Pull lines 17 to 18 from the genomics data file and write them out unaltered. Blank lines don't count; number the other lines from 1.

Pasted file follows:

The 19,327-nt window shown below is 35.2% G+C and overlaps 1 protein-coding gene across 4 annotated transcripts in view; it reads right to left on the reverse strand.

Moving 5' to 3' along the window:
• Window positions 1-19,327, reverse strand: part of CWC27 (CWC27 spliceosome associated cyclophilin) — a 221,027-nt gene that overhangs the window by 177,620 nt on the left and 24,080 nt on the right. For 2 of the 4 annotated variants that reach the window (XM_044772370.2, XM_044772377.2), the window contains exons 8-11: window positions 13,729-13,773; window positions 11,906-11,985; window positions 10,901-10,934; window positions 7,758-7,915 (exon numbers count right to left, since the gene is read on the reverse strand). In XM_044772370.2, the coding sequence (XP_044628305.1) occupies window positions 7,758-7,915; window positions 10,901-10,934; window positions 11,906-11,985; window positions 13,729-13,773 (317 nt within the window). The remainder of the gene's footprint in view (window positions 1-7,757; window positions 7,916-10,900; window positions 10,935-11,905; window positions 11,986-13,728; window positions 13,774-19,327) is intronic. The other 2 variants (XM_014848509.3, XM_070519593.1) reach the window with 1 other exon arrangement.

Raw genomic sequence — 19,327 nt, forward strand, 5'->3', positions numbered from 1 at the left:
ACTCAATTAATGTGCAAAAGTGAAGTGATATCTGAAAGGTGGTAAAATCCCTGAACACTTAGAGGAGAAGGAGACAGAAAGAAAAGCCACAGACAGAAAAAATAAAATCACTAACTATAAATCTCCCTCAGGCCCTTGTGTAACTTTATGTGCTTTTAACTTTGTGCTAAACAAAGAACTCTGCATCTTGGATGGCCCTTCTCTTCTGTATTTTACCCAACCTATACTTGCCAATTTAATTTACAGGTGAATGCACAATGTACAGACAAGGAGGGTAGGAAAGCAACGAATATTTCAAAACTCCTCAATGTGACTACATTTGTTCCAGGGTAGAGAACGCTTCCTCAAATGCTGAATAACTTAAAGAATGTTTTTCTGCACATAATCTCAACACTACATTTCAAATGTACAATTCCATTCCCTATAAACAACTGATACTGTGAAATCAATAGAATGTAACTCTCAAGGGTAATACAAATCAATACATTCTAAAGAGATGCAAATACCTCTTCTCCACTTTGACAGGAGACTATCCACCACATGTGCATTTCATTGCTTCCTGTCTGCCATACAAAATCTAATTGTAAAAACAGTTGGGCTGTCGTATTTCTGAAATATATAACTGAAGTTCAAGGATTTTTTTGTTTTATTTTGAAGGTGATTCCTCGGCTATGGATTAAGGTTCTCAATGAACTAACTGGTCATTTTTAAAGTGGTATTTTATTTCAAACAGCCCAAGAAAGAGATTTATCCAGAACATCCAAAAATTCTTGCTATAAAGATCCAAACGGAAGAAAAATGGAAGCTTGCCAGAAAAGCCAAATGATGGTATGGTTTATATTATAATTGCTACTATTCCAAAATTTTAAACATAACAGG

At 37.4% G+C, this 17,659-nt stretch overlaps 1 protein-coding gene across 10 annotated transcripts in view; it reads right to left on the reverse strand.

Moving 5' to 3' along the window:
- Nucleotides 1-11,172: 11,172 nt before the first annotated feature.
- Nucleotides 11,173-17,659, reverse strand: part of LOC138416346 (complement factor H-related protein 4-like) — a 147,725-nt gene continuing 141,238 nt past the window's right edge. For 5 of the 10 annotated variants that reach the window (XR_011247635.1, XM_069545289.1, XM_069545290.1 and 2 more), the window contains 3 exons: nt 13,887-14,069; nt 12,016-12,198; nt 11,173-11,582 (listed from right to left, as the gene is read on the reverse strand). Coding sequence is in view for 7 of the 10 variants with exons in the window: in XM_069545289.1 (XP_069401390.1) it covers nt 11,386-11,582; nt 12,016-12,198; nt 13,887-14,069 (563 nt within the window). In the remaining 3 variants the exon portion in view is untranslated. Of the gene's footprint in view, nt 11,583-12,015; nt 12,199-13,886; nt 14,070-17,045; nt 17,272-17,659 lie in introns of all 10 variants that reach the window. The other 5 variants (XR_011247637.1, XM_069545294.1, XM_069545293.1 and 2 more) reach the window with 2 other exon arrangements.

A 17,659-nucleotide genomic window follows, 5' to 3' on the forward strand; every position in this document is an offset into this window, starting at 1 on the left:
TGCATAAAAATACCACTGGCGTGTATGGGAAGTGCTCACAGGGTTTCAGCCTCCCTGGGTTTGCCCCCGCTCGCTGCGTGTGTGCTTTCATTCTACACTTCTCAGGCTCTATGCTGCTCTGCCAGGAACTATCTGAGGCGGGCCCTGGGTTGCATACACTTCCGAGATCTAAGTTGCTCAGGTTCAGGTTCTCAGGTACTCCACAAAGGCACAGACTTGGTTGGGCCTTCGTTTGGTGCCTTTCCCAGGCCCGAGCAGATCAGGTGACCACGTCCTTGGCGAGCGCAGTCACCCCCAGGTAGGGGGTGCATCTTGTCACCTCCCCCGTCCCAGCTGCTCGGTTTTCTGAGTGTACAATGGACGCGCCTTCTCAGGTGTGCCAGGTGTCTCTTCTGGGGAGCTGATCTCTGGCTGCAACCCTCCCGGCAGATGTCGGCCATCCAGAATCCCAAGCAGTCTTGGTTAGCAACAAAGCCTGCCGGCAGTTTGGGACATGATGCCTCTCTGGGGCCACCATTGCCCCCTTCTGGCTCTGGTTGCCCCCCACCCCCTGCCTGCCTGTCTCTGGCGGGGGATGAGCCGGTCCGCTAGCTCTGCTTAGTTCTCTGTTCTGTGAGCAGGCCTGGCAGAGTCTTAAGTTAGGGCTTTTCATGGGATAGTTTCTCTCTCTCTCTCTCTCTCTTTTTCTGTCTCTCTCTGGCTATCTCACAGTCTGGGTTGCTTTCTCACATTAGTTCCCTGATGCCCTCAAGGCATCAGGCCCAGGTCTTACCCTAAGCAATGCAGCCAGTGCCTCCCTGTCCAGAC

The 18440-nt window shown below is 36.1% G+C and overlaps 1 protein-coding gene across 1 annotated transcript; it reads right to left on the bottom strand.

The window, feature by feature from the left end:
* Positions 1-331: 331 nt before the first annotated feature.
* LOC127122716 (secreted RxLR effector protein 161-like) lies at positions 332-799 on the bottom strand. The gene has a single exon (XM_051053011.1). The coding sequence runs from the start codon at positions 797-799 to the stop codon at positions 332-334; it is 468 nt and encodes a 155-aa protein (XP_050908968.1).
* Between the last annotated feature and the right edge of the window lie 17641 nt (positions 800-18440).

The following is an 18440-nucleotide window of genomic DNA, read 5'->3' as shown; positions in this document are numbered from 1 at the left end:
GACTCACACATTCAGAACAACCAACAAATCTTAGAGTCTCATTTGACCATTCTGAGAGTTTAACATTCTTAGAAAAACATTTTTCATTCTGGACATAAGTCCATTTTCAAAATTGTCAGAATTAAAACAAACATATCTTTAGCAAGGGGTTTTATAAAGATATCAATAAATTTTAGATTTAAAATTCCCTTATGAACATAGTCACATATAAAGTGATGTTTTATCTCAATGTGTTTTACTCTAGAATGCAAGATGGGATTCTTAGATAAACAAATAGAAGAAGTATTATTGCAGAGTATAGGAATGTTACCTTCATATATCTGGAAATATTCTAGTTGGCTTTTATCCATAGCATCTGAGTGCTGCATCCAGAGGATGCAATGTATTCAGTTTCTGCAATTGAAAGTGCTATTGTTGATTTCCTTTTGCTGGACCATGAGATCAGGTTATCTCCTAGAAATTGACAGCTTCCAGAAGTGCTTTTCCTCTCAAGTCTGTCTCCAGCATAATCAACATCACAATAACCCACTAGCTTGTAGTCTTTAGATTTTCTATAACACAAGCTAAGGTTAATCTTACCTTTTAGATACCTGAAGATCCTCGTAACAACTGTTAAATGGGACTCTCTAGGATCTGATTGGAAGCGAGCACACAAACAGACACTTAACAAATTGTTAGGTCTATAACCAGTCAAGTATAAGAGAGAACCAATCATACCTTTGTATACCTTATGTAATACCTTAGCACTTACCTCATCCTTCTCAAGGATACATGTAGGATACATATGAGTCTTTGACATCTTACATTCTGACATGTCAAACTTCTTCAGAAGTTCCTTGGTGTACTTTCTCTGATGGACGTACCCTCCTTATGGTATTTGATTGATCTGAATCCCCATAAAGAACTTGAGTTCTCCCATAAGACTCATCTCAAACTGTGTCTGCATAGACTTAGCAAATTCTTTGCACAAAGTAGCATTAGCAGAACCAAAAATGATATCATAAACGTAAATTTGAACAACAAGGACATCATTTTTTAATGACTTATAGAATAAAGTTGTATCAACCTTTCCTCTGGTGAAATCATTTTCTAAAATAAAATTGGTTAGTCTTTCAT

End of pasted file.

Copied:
The following is an 18440-nucleotide window of genomic DNA, read 5'->3' as shown; positions in this document are numbered from 1 at the left end:
GACTCACACATTCAGAACAACCAACAAATCTTAGAGTCTCATTTGACCATTCTGAGAGTTTAACATTCTTAGAAAAACATTTTTCATTCTGGACATAAGTCCATTTTCAAAATTGTCAGAATTAAAACAAACATATCTTTAGCAAGGGGTTTTATAAAGATATCAATAAATTTTAGATTTAAAATTCCCTTATGAACATAGTCACATATAAAGTGATGTTTTATCTCAATGTGTTTTACTCTAGAATGCAAGATGGGATTCTTAGATAAACAAATAGAAGAAGTATTATTGCAGAGTATAGGAATGTTACCTTCATATATCTGGAAATATTCTAGTTGGCTTTTATCCATAGCATCTGAGTGCTGCATCCAGAGGATGCAATGTATTCAGTTTCTGCAATTGAAAGTGCTATTGTTGATTTCCTTTTGCTGGACCATGAGATCAGGTTATCTCCTAGAAATTGACAGCTTCCAGAAGTGCTTTTCCTCTCAAGTCTGTCTCCAGCATAATCAACATCACAATAACCCACTAGCTTGTAGTCTTTAGATTTTCTATAACACAAGCTAAGGTTAATCTTACCTTTTAGATACCTGAAGATCCTCGTAACAACTGTTAAATGGGACTCTCTAGGATCTGATTGGAAGCGAGCACACAAACAGACACTTAACAAATTGTTAGGTCTATAACCAGTCAAGTATAAGAGAGAACCAATCATACCTTTGTATACCTTATGTAATACCTTAGCACTTACCTCATCCTTCTCAAGGATACATGTAGGATACATATGAGTCTTTGACATCTTACATTCTGACATGTCAAACTTCTTCAGAAGTTCCTTGGTGTACTTTCTCTGATGGACGTACCCTCCTTATGGTATTTGATTGATCTGAATCCCCATAAAGAACTTGAGTTCTCCCATAAGACTCATCTCAAACTGTGTCTGCATAGACTTAGCAAATTCTTTGCACAAAGTAGCATTAGCAGAACCAAAAATGATATCATAAACGTAAATTTGAACAACAAGGACATCATTTTTTAATGACTTATAGAATAAAGTTGTATCAACCTTTCCTCTGGTGAAATCATTTTCTAAAATAAAATTGGTTAGTCTTTCAT